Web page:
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Etiquette in the Age of the Open Office
By Melissa Powell Sheppard
The first widely distributed reference on etiquette was written in 1922 when Emily Post authored “Etiquette in Society, in Business, in Politics, and at Home”. While many things have certainly changed in business since this book was published, several of the principles remain timeless. Her definition of etiquette is “a collection of norms by which all personal contacts in life are made smooth, a polish used in all encounters that reflect respect and courteous consideration of other people’s interests and feelings.”
Applying Emily Post to our work lives
We spend a significant amount of time with our colleagues, in some cases more time than with our own families. It is not unusual to become so comfortable and familiar with one another that being casual becomes quite normal. That said, being casual can also make it easy to overlook the respect and courteous consideration we often give those with whom we are not so well-acquainted.
There are many forms of etiquette in business that are worth reviewing, however, three come to mind as having a great deal of impact: meetings, interruptions, and gossip.
Meetings are an inevitable part of business for many people (often the number of meetings are too many and their length too long, but that is another issue all together). To help meetings be as productive and meaningful as possible, everyone should keep these helpful hints in mind:
- First, turn up on time as often as possible. Be genuinely apologetic when you do arrive late.
- Second, whether you are leading the meeting or just occupying a seat at the table, don’t complicate your message, speak simply and straight forward. If you feel the need to make your point five different ways, you are likely not being clear in any of them.
- Third, in every case, responding to email and sending texts during a meeting is a passive aggressive behavior that shouts, “This meeting is not worth my time!” Be respectful of the meeting and your fellow colleagues.
Dealing with interruptions
Technology creates connections across the globe and allows for easy access to the office during non-traditional hours of business. However, this constant connection has also become an interruption and distraction to our work. Our office environments have changed the way we interact as well. In many workplaces the walls have been lowered, turned to glass, or removed all together. This change means there are more people in fewer square feet of real estate. While this can have a positive effect on collaboration, it often has a negative effect on the number of interruptions we experience in a day. While a bit of self-control can remedy interruptions created by technology, those that come from colleagues are much more complicated.
A study at the University of California, Irvine found that, on average, the typical office worker is interrupted or switches tasks every three minutes and five seconds. It then takes around 23 minutes and 15 seconds to return to where they left off. This means we’re actually spending more time getting back to where we started, than we do moving forward.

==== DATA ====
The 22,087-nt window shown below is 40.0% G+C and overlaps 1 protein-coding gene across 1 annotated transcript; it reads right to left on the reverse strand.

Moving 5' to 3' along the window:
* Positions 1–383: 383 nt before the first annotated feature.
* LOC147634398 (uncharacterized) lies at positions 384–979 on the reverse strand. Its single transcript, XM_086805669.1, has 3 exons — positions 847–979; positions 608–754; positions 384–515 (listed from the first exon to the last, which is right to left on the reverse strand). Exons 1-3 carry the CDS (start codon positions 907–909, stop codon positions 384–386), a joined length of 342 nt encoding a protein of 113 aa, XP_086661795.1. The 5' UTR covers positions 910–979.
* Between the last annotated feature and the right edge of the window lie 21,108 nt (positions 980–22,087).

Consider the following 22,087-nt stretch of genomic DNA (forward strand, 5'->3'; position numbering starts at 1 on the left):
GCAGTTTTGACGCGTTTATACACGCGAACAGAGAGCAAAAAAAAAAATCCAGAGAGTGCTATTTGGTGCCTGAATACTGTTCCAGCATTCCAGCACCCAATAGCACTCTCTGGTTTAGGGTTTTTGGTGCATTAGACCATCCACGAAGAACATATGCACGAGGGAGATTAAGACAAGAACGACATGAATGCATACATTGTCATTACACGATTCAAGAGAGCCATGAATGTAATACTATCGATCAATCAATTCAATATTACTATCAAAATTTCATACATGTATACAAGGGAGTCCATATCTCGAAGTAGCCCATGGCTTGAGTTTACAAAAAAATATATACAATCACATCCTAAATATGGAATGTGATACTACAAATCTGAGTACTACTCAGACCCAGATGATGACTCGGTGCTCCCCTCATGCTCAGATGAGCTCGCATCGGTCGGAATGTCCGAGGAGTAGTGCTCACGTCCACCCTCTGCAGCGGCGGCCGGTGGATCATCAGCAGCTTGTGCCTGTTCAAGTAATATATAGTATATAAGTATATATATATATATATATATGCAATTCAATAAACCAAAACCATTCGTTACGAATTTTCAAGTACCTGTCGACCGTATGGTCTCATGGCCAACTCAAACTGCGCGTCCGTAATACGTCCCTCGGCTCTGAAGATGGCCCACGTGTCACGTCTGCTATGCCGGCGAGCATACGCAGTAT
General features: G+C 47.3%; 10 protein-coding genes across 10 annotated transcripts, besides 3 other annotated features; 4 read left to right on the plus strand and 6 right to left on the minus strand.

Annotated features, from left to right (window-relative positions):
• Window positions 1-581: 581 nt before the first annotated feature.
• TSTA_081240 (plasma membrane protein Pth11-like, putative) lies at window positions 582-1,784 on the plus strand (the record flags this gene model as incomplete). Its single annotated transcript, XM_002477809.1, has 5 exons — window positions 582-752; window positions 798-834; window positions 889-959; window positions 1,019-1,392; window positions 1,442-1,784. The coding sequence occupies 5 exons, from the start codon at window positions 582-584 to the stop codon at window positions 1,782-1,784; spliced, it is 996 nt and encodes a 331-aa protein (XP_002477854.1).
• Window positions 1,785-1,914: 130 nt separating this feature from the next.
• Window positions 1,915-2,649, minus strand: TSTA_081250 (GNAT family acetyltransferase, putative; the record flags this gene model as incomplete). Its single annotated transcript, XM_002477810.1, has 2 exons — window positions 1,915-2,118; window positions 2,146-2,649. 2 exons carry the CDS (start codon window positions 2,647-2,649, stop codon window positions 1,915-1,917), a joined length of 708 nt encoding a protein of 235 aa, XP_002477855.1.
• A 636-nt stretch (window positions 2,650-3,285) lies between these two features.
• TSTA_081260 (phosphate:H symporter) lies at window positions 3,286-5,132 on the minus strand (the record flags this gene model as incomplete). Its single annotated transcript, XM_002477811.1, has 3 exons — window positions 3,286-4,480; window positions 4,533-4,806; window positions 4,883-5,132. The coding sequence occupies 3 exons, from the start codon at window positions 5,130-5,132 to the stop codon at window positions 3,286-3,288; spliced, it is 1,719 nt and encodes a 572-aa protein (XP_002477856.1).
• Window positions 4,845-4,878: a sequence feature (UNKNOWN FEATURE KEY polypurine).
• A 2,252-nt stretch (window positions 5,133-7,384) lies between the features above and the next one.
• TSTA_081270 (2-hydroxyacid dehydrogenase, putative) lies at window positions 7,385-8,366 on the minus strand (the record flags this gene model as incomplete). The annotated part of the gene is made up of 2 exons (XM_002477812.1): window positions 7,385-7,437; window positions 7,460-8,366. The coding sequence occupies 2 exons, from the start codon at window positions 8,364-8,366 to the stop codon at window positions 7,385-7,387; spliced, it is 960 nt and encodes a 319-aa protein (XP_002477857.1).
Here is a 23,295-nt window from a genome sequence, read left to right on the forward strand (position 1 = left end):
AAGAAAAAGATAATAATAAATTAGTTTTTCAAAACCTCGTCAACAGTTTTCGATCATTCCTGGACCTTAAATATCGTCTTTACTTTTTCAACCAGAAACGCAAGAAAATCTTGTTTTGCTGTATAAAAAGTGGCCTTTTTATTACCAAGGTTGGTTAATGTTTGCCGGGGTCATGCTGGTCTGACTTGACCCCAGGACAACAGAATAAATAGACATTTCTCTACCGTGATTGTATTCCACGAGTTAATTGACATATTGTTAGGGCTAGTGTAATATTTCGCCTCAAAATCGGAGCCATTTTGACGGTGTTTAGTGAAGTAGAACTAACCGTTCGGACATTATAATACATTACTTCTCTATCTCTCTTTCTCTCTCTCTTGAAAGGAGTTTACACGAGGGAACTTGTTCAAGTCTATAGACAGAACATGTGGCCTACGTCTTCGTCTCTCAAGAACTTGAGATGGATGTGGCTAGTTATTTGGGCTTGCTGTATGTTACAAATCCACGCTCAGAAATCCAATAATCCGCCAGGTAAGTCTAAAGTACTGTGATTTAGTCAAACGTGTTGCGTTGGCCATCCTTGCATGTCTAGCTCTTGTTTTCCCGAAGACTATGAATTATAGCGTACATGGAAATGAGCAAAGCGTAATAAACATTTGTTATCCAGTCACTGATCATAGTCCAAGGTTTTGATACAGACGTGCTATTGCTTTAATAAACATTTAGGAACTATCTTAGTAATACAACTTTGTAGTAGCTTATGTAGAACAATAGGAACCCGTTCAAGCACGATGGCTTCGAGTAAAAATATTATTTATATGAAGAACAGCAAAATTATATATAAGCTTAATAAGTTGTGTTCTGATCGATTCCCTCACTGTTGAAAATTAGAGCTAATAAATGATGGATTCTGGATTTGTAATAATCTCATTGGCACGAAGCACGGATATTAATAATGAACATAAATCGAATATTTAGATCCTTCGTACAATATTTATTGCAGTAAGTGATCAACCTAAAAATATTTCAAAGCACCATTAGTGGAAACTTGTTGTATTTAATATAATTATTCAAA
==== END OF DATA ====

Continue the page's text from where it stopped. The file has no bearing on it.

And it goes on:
We often become a detriment to each other unintentionally because sitting in plain view makes asking a quick question irresistible. After all, how could you know if someone has the time to talk if you don’t ask? To help yourself, and those around you, consider creating a sign, or some sort of indication, that you would like to work in a focused state for a specific period of time. Just be sure to include the time you will be available again. And remember, don’t post a sign then start up a conversation.
‘I’m rubber and you’re glue’
Talking about situations or people at work is not necessarily a bad thing. Sharing in other’s success, expressing concern for a co-worker, or asking for help can be very positive experiences. Assuming your conversations are positive and valid. However, if your intent is to take pleasure in a colleague’s error or weakness, or to do harm to their character or reputation, there is something you should know. A study published in the Journal of Personality and Social Psychology suggests the old adage about ‘rubber and glue’ holds surprisingly true. When you speak negatively about others, those you are speaking to associate the negative words with you. It’s called spontaneous trait transference. The phenomenon states that people are perceived as possessing a trait that they describe in others. Fortunately, this works both ways. When people speak positively about others, those traits are also associated with them.
It’s important to keep in mind that design can only do so much to encourage good etiquette in the workplace. The most important thing is to create spaces that are true to your company’s culture and values, and where staff have the options and flexibility to create their own “best” work environment.
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